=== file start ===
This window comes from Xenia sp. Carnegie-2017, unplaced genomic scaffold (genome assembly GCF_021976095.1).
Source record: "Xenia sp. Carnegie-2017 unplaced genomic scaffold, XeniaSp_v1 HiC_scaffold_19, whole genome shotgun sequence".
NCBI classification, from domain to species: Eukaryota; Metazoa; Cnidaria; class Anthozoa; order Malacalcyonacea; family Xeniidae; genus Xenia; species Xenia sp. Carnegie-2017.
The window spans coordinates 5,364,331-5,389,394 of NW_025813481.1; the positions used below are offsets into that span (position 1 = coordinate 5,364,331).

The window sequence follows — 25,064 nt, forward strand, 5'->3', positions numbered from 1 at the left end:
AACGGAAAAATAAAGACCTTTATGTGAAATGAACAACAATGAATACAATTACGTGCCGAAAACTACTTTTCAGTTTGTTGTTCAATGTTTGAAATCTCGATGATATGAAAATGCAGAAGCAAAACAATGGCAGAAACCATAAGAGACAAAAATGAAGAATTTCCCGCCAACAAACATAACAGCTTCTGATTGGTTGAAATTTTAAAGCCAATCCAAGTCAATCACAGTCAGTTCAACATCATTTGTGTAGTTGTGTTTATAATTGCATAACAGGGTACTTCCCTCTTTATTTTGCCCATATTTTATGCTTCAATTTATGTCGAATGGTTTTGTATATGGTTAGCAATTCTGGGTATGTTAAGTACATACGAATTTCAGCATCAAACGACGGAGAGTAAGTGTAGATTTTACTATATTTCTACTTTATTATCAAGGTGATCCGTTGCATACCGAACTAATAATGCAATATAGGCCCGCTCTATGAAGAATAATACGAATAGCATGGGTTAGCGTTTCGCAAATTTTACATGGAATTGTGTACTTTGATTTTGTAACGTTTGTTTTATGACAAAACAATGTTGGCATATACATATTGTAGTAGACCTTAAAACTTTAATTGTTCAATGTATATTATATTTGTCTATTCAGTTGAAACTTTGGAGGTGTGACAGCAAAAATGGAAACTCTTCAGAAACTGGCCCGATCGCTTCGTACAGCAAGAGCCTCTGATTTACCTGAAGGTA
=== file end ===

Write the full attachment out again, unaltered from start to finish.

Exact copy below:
This window comes from Xenia sp. Carnegie-2017, unplaced genomic scaffold (genome assembly GCF_021976095.1).
Source record: "Xenia sp. Carnegie-2017 unplaced genomic scaffold, XeniaSp_v1 HiC_scaffold_19, whole genome shotgun sequence".
NCBI classification, from domain to species: Eukaryota; Metazoa; Cnidaria; class Anthozoa; order Malacalcyonacea; family Xeniidae; genus Xenia; species Xenia sp. Carnegie-2017.
The window spans coordinates 5,364,331-5,389,394 of NW_025813481.1; the positions used below are offsets into that span (position 1 = coordinate 5,364,331).

The window sequence follows — 25,064 nt, forward strand, 5'->3', positions numbered from 1 at the left end:
AACGGAAAAATAAAGACCTTTATGTGAAATGAACAACAATGAATACAATTACGTGCCGAAAACTACTTTTCAGTTTGTTGTTCAATGTTTGAAATCTCGATGATATGAAAATGCAGAAGCAAAACAATGGCAGAAACCATAAGAGACAAAAATGAAGAATTTCCCGCCAACAAACATAACAGCTTCTGATTGGTTGAAATTTTAAAGCCAATCCAAGTCAATCACAGTCAGTTCAACATCATTTGTGTAGTTGTGTTTATAATTGCATAACAGGGTACTTCCCTCTTTATTTTGCCCATATTTTATGCTTCAATTTATGTCGAATGGTTTTGTATATGGTTAGCAATTCTGGGTATGTTAAGTACATACGAATTTCAGCATCAAACGACGGAGAGTAAGTGTAGATTTTACTATATTTCTACTTTATTATCAAGGTGATCCGTTGCATACCGAACTAATAATGCAATATAGGCCCGCTCTATGAAGAATAATACGAATAGCATGGGTTAGCGTTTCGCAAATTTTACATGGAATTGTGTACTTTGATTTTGTAACGTTTGTTTTATGACAAAACAATGTTGGCATATACATATTGTAGTAGACCTTAAAACTTTAATTGTTCAATGTATATTATATTTGTCTATTCAGTTGAAACTTTGGAGGTGTGACAGCAAAAATGGAAACTCTTCAGAAACTGGCCCGATCGCTTCGTACAGCAAGAGCCTCTGATTTACCTGAAGGTA